Confidence: Looking ahead six months, economic optimism, as captured by the May business confidence index, slumped to 55.8 from April’s robust 64.5. “The downturn in U.S. economic growth and Europe’s economic problems are definitely negatively influencing business confidence in the region,” said Goss.

Inventories: The May inventory index declined to 55.3 from 56.7 in April. “This is another signal of softening growth as supply managers slow the growth in inventory accumulation in anticipation of production pullbacks in the months ahead,” said Goss.

Trade: May’s export reading for the Mid-America region dipped to 55.1 from April’s 57.0. At the same time, May imports expanded to 57.1 from 56.7 in April. “Exports continue to be one of the most important factors driving growth in the regional economy higher. However, gains in the value of the dollar will slow growth in new export orders in the months for the nine-state region,” said Goss.

Other components: Other components of the May Business Conditions Index were new orders at 57.2 from 64.0 in April; production or sales at 61.9, up from 61.3; and delivery lead time at 52.7, down from 56.1 in April.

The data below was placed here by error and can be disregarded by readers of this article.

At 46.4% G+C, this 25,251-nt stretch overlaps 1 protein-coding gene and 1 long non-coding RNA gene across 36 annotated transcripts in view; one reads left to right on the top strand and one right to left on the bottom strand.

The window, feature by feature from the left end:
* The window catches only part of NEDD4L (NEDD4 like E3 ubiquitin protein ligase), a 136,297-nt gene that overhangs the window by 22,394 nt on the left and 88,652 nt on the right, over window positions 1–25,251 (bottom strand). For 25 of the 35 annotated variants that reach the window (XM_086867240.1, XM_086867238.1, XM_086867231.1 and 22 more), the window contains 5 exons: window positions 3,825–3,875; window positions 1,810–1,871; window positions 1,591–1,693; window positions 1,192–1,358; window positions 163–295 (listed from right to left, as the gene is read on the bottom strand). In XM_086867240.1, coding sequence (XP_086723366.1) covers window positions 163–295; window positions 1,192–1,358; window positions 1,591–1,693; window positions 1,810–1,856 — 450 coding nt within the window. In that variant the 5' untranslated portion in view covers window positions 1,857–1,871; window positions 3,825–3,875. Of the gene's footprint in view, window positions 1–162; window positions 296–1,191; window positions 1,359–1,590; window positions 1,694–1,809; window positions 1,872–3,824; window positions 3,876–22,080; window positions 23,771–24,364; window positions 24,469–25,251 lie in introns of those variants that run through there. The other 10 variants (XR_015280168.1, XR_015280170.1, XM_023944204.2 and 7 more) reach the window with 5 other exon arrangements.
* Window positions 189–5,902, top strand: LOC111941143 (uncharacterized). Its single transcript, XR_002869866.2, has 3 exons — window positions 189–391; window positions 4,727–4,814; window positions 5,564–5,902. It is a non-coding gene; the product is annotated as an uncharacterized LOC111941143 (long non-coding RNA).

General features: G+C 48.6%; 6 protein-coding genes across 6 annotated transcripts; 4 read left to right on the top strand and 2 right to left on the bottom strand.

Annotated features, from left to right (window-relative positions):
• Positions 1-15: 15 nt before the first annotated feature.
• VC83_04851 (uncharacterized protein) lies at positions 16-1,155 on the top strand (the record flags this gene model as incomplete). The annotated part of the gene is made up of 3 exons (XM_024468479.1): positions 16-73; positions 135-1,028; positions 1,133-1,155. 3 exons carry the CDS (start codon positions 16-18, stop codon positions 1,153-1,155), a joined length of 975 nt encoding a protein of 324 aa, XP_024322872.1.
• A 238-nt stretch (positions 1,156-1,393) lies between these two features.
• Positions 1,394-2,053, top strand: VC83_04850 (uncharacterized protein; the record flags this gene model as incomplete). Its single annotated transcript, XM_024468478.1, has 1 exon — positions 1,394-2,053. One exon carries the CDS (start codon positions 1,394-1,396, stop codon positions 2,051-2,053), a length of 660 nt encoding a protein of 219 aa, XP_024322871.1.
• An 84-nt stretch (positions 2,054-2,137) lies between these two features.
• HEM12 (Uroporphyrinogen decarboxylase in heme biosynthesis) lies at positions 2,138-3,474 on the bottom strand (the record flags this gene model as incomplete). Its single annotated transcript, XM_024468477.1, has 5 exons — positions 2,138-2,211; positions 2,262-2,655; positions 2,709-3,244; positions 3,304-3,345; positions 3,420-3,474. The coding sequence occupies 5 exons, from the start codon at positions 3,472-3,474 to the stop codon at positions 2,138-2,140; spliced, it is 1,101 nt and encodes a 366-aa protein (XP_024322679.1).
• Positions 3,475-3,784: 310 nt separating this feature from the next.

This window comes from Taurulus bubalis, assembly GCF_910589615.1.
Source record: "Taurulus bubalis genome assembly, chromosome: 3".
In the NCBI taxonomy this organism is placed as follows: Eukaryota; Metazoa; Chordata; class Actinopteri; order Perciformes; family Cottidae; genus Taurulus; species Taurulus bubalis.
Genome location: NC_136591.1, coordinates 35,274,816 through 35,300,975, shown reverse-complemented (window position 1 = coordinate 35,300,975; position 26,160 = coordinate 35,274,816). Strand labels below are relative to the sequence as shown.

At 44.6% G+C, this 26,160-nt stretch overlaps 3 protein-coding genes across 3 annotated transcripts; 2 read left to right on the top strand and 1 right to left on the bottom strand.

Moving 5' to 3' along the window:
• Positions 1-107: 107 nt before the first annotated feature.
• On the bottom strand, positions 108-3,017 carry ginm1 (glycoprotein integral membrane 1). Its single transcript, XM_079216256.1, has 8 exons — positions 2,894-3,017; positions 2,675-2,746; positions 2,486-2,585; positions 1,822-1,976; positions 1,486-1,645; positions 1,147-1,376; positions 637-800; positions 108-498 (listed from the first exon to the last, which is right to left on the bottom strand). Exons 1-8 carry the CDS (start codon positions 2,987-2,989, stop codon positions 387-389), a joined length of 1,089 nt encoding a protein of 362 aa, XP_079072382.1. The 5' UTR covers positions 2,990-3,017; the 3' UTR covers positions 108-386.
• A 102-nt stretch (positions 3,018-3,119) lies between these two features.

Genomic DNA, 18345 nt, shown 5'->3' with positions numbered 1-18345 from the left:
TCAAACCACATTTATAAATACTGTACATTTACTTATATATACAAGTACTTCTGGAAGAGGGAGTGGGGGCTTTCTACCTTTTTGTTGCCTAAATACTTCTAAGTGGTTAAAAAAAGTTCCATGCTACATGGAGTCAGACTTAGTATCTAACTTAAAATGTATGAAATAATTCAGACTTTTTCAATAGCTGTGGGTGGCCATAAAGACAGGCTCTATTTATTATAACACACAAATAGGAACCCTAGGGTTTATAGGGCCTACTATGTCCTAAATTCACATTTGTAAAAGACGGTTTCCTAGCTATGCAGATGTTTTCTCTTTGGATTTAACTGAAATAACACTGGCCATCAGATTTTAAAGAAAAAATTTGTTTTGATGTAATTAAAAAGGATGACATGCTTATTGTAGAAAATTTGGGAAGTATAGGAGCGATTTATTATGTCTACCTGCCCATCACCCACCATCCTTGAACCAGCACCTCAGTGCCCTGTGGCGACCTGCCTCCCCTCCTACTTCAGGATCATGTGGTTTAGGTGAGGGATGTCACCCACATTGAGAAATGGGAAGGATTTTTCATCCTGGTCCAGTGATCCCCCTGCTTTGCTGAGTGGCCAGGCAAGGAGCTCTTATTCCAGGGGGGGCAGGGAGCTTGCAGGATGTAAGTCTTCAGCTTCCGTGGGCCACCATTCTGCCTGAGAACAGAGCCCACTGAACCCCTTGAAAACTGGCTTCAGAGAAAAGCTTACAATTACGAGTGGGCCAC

Arkansas: The overall index, or leading economic indicator, for Arkansas dipped to 59.4 from April’s 67.9. Components of the index from the monthly survey of supply managers were new orders at 47.6, production or sales at 72.3, delivery lead time at 55.3, inventories at 58.0, and employment at 64.2. “Non-durable goods producers in the state are lagging their durable goods counterparts. Exports have spurred growth in the heavy manufacturing sector of the state while construction activity continues on a negative growth path. Manufacturers in the state have expanded the number of hours their current employees are working,” said Goss.